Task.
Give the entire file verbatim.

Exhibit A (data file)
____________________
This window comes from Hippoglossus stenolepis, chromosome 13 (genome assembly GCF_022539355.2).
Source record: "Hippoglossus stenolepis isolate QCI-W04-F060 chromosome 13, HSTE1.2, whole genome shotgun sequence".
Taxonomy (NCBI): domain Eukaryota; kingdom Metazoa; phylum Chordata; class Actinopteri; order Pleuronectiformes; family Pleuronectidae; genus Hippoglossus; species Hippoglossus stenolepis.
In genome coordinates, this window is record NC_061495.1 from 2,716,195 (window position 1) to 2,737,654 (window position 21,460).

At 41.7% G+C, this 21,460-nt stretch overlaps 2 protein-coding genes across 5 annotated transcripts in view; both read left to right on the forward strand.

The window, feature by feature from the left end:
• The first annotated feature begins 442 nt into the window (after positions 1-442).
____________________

This window comes from Hippoglossus stenolepis, chromosome 13 (genome assembly GCF_022539355.2).
Source record: "Hippoglossus stenolepis isolate QCI-W04-F060 chromosome 13, HSTE1.2, whole genome shotgun sequence".
Taxonomy (NCBI): domain Eukaryota; kingdom Metazoa; phylum Chordata; class Actinopteri; order Pleuronectiformes; family Pleuronectidae; genus Hippoglossus; species Hippoglossus stenolepis.
In genome coordinates, this window is record NC_061495.1 from 2,716,195 (window position 1) to 2,737,654 (window position 21,460).

At 41.7% G+C, this 21,460-nt stretch overlaps 2 protein-coding genes across 5 annotated transcripts in view; both read left to right on the forward strand.

The window, feature by feature from the left end:
• The first annotated feature begins 442 nt into the window (after positions 1-442).